Announced today, Last Call host Carson Daly is taking a new position with the Today Show on NBC. What's unclear is the future of Carson's late night show - but for all practical purposes, the show has been put on permanent hiatus until NBC decides what it wants to do. It may continue on with a new host, be revamped entirely, or quietly ushered away to television history. Regarding the show, NBC said "plans for a transition will be announced at a later date,” but there's no way to know what kind of transition that may actually be.
For those of you who don't know, I've been a camera operator on Last Call for nearly four years, and we were actually scheduled to start shooting season 13 at the beginning of this month. Last Call has been an immensely enjoyable show for me to work on, and I've made many great friends on the show that I hope to keep for years to come. For the last few years, we've shot nearly the entire show on DSLR's, in practical locations, with a mini-van load of basic lighting and grip gear to help out. I think the show has pushed the boundaries of what is possible in an ultra low-budget late-night talk show - and we're fortunate to have been able to work on the show for as long as we have been.
It was a pretty tough pill to swallow when I first heard that Last Call was not going to continue. I quickly realized how much I'd begun to rely on the show as a big chunk of my income, and television is a fickle business. You spend a lot of time working on a single project, making friends that soon become family, and dedicating countless hours to figuring out the ropes and how to make the production hum pleasantly along - then, as quickly as it started, it's gone. That's just the nature of the best.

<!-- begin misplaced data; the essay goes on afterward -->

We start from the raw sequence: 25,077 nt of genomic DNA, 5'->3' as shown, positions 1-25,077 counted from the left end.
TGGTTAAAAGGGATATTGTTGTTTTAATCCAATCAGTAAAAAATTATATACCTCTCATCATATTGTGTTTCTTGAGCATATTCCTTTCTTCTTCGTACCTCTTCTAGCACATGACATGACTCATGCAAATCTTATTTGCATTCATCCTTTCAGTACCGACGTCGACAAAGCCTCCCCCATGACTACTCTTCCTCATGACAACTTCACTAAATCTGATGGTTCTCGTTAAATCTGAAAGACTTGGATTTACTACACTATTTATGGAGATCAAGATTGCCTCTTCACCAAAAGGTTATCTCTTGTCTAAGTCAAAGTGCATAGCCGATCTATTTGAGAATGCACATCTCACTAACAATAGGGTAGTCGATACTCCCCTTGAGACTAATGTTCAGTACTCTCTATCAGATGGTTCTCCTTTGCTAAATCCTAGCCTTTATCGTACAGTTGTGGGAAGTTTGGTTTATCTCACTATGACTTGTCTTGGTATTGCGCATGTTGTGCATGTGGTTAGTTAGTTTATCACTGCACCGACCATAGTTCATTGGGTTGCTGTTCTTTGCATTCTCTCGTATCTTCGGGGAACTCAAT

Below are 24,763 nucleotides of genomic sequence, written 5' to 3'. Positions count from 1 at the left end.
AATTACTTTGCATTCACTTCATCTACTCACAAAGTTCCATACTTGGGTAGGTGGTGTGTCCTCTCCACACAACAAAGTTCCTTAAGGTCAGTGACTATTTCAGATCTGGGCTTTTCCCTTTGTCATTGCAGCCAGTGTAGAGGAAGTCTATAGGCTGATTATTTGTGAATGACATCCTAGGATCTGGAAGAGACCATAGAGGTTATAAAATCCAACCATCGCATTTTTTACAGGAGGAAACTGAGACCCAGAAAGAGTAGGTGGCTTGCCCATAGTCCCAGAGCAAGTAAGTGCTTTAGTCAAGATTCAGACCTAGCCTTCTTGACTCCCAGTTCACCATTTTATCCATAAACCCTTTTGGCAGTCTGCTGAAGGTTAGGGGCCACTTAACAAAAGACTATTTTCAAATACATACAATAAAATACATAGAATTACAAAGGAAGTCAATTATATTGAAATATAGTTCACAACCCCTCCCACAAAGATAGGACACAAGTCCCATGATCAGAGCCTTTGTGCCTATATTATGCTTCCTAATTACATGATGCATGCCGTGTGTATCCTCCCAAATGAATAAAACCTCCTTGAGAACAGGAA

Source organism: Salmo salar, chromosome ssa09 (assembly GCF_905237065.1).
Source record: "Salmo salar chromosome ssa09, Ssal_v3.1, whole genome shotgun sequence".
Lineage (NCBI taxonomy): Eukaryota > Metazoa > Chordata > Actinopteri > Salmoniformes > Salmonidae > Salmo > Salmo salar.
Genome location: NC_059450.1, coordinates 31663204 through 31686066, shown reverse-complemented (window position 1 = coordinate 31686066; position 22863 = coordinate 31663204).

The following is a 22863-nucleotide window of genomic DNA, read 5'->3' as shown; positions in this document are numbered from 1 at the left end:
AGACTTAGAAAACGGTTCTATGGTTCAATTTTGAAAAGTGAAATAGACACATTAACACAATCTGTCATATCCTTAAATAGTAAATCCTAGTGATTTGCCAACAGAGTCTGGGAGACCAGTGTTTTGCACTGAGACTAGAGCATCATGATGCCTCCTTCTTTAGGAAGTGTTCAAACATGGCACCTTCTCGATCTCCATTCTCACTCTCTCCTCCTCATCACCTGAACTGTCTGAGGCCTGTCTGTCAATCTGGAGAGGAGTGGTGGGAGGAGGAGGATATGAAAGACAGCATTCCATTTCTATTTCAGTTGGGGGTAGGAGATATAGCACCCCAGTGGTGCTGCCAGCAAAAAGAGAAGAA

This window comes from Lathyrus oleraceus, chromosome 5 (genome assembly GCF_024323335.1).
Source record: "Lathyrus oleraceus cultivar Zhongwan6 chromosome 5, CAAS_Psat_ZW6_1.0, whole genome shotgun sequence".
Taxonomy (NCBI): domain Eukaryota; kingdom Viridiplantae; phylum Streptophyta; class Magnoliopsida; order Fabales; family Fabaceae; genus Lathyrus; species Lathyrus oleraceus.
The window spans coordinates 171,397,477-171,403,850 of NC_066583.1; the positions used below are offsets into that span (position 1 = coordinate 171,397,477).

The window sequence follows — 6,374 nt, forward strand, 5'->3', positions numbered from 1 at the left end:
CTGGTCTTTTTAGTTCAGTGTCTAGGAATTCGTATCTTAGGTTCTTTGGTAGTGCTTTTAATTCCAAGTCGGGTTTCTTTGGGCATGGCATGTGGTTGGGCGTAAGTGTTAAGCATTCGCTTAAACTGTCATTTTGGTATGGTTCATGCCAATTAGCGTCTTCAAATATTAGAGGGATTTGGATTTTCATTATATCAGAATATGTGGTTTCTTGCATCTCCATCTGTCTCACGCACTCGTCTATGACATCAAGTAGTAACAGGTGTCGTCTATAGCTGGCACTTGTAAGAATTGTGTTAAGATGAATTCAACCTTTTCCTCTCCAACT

The danger of being on a show like this, or anything that is relatively constant and reliable, is that you become comfortable. And I was certainly comfortable on Last Call! But the blessing in disguise for having a job disappear is the fire it lights to get you to hustle. Being complacent in this business is being stagnant. And let's face it, with today's technology and industry changing faster every day, being stagnant is basically moving backwards. So for as thankful as I am of the time I spent shooting Last Call, I'm just as thankful for the inspiration that it's sudden void has given me. It's been the catalyst to get me to work on elements of my career that I'd been postponing for a long time. If you're ever in a similar situation and on the precipice of the unknown, remember - your best work is still ahead of you.
Oh, and I'll still keep a couple of fingers crossed that Last Call will continue in some way that I can be involved in; but I'm not going to hold my breath.